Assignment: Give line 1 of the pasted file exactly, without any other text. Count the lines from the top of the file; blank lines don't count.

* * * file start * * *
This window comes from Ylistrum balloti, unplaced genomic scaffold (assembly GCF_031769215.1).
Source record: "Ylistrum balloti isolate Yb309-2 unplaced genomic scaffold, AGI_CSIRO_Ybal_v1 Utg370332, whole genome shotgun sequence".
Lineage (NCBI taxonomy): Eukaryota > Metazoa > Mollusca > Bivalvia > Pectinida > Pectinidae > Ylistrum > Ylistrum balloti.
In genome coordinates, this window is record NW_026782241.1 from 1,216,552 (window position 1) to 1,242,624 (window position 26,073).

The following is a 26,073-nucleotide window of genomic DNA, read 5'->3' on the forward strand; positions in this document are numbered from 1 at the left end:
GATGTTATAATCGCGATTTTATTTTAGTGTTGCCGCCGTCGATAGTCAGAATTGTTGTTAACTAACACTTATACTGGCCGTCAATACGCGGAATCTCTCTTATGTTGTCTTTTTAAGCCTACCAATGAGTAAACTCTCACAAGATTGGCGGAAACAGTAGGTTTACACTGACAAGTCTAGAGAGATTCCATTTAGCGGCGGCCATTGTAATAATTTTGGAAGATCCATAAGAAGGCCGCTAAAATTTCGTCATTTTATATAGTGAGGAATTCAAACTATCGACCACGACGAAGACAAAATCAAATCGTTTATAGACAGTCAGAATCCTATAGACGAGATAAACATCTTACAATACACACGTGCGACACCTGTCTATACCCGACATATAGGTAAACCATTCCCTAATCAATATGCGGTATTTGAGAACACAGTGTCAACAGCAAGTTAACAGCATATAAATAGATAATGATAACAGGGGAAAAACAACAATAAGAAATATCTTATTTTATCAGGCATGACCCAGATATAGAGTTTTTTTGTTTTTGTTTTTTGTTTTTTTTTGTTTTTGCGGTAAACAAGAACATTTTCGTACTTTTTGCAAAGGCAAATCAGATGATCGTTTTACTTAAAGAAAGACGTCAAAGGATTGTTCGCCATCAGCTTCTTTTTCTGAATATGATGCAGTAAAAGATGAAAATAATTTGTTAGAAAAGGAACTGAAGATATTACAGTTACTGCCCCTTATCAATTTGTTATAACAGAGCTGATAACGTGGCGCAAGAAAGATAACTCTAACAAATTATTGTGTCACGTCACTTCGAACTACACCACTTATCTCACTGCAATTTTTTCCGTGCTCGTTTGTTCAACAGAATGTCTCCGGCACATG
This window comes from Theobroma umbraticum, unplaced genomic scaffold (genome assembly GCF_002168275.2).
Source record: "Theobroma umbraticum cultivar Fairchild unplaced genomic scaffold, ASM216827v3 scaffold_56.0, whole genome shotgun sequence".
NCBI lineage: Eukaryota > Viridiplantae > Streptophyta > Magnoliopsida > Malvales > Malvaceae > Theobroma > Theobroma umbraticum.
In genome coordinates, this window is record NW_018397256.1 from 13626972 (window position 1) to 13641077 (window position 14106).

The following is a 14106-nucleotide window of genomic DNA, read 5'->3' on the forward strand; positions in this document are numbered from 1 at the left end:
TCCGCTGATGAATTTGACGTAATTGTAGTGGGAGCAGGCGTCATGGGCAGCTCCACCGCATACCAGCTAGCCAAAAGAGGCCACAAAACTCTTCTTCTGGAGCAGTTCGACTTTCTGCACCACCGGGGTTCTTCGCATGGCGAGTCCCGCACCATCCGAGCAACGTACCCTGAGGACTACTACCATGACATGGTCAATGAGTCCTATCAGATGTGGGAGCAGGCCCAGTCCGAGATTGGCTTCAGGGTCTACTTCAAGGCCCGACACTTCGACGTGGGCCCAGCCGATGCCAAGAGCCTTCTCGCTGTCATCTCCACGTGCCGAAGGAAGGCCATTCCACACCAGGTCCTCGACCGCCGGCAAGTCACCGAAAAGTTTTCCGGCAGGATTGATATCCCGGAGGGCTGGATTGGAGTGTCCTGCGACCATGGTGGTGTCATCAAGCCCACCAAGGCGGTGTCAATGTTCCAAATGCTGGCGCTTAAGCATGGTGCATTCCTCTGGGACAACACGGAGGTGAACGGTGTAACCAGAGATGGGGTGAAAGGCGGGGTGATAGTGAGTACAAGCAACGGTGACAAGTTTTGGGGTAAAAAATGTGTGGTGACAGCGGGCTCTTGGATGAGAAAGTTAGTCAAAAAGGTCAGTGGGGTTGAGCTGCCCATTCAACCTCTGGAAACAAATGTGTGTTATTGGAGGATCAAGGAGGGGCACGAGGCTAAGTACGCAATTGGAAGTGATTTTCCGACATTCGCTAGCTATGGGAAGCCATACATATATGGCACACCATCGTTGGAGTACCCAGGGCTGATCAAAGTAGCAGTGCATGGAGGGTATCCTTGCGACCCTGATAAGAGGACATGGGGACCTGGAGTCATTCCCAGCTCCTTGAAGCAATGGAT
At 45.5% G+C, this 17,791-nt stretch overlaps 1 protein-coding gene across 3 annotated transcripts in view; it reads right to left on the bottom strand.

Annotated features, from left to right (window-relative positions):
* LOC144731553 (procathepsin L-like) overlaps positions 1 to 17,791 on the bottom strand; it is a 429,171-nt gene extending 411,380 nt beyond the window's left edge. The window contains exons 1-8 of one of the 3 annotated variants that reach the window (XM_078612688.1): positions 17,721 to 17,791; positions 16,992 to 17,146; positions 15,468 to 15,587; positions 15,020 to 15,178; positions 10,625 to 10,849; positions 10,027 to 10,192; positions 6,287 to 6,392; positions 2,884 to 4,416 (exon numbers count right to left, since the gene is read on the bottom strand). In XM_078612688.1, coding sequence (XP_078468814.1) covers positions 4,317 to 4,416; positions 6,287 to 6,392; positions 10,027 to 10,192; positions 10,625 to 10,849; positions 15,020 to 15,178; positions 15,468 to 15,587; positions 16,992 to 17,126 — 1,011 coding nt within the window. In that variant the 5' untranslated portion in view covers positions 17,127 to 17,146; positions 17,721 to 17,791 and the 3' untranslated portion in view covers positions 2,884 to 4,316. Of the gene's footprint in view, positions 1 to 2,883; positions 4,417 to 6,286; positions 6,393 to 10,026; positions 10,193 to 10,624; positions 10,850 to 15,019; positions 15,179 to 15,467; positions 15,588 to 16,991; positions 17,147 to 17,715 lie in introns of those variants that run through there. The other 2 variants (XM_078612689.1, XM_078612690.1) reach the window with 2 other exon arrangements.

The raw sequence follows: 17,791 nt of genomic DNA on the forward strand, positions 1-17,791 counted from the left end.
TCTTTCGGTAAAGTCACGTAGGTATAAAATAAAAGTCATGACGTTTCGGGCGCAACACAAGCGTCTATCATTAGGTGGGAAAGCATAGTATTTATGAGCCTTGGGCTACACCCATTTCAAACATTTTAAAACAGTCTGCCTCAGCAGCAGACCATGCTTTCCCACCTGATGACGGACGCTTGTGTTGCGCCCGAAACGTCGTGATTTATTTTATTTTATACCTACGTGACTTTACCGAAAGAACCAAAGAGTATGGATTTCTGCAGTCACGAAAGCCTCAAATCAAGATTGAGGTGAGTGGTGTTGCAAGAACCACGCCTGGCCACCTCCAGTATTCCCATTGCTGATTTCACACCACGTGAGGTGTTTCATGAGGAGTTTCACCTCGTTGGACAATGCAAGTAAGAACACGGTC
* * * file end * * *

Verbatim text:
This window comes from Ylistrum balloti, unplaced genomic scaffold (assembly GCF_031769215.1).